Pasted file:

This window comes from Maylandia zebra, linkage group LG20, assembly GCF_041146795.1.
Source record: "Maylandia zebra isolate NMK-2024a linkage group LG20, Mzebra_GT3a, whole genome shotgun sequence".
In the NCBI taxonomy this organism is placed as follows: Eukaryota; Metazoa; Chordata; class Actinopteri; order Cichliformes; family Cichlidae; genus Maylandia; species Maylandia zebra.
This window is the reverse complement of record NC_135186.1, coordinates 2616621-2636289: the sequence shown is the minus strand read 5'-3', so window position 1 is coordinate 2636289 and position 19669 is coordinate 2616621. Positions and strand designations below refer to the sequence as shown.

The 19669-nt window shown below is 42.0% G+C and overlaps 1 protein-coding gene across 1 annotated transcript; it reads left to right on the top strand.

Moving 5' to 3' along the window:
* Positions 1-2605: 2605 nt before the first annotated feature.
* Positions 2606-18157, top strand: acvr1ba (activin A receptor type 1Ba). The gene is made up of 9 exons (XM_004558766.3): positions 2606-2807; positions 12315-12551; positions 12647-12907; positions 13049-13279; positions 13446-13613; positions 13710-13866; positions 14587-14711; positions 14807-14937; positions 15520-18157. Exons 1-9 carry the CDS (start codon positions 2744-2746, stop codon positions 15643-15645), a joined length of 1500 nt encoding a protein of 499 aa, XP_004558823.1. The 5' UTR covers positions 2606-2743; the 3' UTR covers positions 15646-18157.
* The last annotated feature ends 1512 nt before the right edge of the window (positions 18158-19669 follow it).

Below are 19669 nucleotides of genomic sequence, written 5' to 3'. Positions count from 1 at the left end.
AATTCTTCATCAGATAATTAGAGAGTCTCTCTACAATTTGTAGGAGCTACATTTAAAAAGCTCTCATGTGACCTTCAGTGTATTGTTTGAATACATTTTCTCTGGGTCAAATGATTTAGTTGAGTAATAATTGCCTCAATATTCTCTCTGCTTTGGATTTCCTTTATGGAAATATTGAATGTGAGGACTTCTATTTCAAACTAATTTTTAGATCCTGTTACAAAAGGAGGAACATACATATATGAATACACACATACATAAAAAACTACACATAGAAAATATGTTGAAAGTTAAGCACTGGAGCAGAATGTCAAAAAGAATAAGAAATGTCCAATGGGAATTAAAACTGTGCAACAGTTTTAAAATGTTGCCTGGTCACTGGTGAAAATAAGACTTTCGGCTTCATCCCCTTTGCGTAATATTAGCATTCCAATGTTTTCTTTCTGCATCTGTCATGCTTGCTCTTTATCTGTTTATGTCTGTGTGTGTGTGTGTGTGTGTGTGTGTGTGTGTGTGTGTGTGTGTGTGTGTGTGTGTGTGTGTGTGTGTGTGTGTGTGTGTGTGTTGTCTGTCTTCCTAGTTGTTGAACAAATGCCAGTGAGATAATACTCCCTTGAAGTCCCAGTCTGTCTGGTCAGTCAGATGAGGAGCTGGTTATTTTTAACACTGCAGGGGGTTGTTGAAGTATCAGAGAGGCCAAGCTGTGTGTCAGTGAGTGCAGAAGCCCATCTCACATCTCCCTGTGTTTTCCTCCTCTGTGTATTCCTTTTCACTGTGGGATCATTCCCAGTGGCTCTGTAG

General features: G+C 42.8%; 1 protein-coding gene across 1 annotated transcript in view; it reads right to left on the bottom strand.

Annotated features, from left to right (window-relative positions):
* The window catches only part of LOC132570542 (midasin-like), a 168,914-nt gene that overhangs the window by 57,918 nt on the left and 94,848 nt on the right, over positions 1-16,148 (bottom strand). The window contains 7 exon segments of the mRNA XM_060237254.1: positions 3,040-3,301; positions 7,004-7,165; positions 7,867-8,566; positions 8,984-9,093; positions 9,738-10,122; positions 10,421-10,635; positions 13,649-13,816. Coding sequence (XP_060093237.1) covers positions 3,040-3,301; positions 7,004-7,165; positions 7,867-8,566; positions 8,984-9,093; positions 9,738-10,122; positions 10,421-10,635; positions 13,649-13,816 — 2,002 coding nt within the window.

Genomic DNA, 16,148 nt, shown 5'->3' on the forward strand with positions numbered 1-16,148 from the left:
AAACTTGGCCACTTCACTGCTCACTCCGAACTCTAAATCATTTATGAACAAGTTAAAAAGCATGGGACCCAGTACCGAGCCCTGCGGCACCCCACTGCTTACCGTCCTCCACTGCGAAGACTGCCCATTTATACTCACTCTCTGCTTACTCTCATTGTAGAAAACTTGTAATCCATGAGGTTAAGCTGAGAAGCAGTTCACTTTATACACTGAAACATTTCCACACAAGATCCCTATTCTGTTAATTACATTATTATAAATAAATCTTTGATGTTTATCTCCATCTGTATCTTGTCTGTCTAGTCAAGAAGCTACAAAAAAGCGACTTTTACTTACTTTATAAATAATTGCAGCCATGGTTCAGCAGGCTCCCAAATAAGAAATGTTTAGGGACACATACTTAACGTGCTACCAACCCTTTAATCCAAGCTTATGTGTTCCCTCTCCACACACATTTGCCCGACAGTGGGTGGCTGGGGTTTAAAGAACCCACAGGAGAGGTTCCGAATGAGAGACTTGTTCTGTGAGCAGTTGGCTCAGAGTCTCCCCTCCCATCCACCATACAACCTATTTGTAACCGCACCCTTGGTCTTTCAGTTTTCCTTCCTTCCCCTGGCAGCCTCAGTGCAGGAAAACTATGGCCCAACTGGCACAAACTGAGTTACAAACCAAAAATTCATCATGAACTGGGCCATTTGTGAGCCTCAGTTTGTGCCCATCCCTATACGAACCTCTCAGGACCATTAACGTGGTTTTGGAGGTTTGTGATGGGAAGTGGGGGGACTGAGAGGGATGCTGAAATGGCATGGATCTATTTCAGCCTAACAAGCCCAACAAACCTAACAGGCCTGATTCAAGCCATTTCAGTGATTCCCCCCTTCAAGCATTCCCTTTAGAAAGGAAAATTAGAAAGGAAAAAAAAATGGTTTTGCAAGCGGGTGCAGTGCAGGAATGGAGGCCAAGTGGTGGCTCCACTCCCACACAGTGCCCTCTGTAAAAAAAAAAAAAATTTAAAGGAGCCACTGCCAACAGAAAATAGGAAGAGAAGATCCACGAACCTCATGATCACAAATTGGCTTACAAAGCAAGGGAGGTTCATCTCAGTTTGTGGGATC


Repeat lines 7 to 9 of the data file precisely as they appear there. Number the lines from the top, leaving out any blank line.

* Positions 1-2605: 2605 nt before the first annotated feature.
* Positions 2606-18157, top strand: acvr1ba (activin A receptor type 1Ba). The gene is made up of 9 exons (XM_004558766.3): positions 2606-2807; positions 12315-12551; positions 12647-12907; positions 13049-13279; positions 13446-13613; positions 13710-13866; positions 14587-14711; positions 14807-14937; positions 15520-18157. Exons 1-9 carry the CDS (start codon positions 2744-2746, stop codon positions 15643-15645), a joined length of 1500 nt encoding a protein of 499 aa, XP_004558823.1. The 5' UTR covers positions 2606-2743; the 3' UTR covers positions 15646-18157.
* The last annotated feature ends 1512 nt before the right edge of the window (positions 18158-19669 follow it).